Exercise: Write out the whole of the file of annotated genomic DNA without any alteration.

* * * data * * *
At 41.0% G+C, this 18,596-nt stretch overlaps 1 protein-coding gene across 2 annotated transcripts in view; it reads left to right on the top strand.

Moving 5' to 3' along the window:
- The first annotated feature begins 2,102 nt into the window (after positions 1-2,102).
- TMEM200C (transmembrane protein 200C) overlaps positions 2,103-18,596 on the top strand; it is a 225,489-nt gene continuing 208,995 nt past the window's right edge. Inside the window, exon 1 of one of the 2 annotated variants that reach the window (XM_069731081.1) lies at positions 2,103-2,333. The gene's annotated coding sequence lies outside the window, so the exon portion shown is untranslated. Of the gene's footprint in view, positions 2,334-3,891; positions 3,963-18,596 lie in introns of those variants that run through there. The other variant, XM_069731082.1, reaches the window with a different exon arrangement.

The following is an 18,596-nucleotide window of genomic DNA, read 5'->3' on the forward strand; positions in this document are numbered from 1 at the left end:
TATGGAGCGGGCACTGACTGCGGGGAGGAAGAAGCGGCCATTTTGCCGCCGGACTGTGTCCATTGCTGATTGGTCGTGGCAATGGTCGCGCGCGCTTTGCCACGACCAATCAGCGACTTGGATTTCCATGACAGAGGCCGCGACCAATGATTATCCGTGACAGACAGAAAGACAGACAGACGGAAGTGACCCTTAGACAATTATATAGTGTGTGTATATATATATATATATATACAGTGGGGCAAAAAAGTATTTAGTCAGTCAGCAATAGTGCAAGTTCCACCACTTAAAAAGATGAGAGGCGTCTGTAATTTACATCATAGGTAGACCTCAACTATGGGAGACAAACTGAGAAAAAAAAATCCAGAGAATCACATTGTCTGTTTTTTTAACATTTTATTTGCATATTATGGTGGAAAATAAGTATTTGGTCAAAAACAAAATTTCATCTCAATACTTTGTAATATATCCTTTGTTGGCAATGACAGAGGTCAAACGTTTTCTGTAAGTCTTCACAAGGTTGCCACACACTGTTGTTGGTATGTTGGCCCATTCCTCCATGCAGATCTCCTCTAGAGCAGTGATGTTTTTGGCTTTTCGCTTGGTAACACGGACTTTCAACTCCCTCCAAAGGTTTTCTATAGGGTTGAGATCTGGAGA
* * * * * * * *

At 41.0% G+C, this 18,596-nt stretch overlaps 1 protein-coding gene across 2 annotated transcripts in view; it reads left to right on the top strand.

Moving 5' to 3' along the window:
- The first annotated feature begins 2,102 nt into the window (after positions 1-2,102).
- TMEM200C (transmembrane protein 200C) overlaps positions 2,103-18,596 on the top strand; it is a 225,489-nt gene continuing 208,995 nt past the window's right edge. Inside the window, exon 1 of one of the 2 annotated variants that reach the window (XM_069731081.1) lies at positions 2,103-2,333. The gene's annotated coding sequence lies outside the window, so the exon portion shown is untranslated. Of the gene's footprint in view, positions 2,334-3,891; positions 3,963-18,596 lie in introns of those variants that run through there. The other variant, XM_069731082.1, reaches the window with a different exon arrangement.

The following is an 18,596-nucleotide window of genomic DNA, read 5'->3' on the forward strand; positions in this document are numbered from 1 at the left end:
TATGGAGCGGGCACTGACTGCGGGGAGGAAGAAGCGGCCATTTTGCCGCCGGACTGTGTCCATTGCTGATTGGTCGTGGCAATGGTCGCGCGCGCTTTGCCACGACCAATCAGCGACTTGGATTTCCATGACAGAGGCCGCGACCAATGATTATCCGTGACAGACAGAAAGACAGACAGACGGAAGTGACCCTTAGACAATTATATAGTGTGTGTATATATATATATATATATACAGTGGGGCAAAAAAGTATTTAGTCAGTCAGCAATAGTGCAAGTTCCACCACTTAAAAAGATGAGAGGCGTCTGTAATTTACATCATAGGTAGACCTCAACTATGGGAGACAAACTGAGAAAAAAAAATCCAGAGAATCACATTGTCTGTTTTTTTAACATTTTATTTGCATATTATGGTGGAAAATAAGTATTTGGTCAAAAACAAAATTTCATCTCAATACTTTGTAATATATCCTTTGTTGGCAATGACAGAGGTCAAACGTTTTCTGTAAGTCTTCACAAGGTTGCCACACACTGTTGTTGGTATGTTGGCCCATTCCTCCATGCAGATCTCCTCTAGAGCAGTGATGTTTTTGGCTTTTCGCTTGGTAACACGGACTTTCAACTCCCTCCAAAGGTTTTCTATAGGGTTGAGATCTGGAGA